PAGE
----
Work Comp Prescription Drug Costs in Texas 30% Higher than Median

May 11, 2010

The payment per claim for prescription drugs used to treat injured workers in Texas was nearly one-third higher than in most study states, according to a new study by the Workers Compensation Research Institute (WCRI).

The 16-state study by the Cambridge, Mass.-based WCRI found that the average payment per claim for prescription drugs in the Texas workers’ compensation system was $536 — 30 percent higher than the median of the study states.

The main reason for the higher prescription costs in Texas was the higher utilization of prescription drugs — workers received more prescriptions for more pills per claim.

The WCRI study, Prescription Benchmarks for Texas, found that the average number of pills per claim with prescriptions in Texas was 41 percent higher than the 16-state median. At the same time, the average number of prescriptions per workers’ compensation claim was 34 percent higher.

The study reported that while injured Texas workers received the same types of medications as workers did in the other states, physicians in Texas prescribed more frequently for muscle relaxants and anti-infectives. For example, Carisoprodol (muscle relaxant) was received by 8 percent of the injured workers in Texas (and 12 percent in neighboring Louisiana). This is in contrast with 2 percent to 4 percent of claims in most other states, except in a few states where physician dispensing was a significant cost driver. This may be due to regional differences in the training of physicians or practice norms, according to WCRI.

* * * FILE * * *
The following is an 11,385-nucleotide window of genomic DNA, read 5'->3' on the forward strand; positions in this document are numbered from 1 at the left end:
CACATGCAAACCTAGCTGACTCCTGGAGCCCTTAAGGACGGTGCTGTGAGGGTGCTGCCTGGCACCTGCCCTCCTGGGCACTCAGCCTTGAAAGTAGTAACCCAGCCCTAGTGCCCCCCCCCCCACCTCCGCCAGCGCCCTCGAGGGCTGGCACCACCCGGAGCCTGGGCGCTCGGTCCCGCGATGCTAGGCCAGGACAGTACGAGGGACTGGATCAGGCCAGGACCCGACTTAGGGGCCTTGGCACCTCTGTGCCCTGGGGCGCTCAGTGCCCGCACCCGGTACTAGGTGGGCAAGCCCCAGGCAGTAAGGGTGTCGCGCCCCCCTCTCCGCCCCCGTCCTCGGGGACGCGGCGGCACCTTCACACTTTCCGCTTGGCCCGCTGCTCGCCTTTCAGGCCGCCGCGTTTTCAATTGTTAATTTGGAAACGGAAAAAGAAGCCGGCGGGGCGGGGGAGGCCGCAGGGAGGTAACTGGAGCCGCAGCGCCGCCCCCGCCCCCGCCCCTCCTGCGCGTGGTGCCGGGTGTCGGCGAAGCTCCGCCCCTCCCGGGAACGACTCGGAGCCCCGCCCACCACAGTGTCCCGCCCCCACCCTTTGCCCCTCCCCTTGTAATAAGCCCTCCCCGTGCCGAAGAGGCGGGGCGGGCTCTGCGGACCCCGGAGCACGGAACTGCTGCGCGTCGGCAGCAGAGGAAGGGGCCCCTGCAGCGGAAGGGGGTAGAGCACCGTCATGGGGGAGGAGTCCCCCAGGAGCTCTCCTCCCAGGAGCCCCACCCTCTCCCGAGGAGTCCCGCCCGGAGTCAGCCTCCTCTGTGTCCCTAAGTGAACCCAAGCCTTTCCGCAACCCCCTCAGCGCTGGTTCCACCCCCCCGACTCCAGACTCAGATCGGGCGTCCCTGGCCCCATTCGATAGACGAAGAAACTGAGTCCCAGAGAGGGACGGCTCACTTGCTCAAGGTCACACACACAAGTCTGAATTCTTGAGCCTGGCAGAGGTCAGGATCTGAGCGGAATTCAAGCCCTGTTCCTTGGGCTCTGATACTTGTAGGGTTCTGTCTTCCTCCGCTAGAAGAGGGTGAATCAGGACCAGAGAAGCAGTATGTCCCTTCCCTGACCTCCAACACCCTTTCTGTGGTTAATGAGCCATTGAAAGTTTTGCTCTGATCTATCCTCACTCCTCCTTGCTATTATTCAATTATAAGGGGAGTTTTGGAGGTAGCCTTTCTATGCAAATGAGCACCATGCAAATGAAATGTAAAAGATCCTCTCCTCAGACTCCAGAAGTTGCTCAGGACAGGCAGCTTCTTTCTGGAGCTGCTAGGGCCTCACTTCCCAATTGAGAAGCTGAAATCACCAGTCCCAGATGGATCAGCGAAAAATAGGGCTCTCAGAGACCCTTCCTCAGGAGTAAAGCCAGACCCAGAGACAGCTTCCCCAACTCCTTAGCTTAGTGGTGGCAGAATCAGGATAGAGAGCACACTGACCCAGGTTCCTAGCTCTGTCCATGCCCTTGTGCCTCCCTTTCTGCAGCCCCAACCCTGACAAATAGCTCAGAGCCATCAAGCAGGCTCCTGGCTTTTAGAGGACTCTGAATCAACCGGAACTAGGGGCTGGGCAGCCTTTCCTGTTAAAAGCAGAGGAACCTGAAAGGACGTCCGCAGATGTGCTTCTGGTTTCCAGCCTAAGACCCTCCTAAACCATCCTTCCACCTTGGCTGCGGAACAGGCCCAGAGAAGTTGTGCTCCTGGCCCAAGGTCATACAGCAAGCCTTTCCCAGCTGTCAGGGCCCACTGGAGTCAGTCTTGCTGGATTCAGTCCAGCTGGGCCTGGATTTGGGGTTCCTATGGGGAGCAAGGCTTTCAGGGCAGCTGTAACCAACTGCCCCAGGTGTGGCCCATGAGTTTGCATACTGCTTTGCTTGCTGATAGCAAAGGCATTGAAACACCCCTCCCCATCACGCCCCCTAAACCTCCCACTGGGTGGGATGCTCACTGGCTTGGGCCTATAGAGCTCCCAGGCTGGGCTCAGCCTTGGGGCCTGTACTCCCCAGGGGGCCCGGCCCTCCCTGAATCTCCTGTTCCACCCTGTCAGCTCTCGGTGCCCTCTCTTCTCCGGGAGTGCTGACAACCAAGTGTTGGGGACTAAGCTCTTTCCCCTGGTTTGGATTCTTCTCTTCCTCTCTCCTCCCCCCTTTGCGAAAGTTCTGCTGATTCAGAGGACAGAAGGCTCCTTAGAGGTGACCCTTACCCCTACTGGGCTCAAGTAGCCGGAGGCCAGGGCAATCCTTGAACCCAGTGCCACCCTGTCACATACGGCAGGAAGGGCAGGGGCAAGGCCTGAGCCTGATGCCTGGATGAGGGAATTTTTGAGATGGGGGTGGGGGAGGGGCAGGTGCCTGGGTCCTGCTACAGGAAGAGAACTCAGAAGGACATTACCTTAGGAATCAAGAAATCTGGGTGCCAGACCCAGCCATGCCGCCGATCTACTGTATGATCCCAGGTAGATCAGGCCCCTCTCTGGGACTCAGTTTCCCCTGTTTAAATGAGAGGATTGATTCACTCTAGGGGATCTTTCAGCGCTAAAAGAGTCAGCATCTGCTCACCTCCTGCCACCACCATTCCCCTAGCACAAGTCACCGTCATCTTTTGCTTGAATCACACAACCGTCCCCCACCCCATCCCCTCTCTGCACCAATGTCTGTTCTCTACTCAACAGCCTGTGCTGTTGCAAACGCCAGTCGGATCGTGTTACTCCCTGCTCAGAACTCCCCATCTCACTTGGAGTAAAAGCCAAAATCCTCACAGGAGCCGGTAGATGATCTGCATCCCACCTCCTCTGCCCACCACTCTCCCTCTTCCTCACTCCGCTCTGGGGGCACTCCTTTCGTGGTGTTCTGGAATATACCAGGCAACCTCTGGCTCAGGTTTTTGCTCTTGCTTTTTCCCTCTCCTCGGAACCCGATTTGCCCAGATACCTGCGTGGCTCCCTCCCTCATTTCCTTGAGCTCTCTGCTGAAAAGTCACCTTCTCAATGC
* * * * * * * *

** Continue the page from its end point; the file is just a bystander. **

The study noted that the average price per pill paid to pharmacies in Texas was similar to the median of the 16 study states. However, physicians in Texas use brand name medications for 20 percent of all prescriptions, compared with 15 percent in the median state. This occurred when generic equivalents were available, and more often, when generic equivalents were not available, but generic alternatives were available.

The study pointed out that unlike many states studied, physicians in Texas (as well as Massachusetts and New York) were generally not permitted to dispense prescription drugs. Physician dispensing often can add costs because physicians were often paid more than pharmacies for the same prescription, said WCRI.

Source: WCRI

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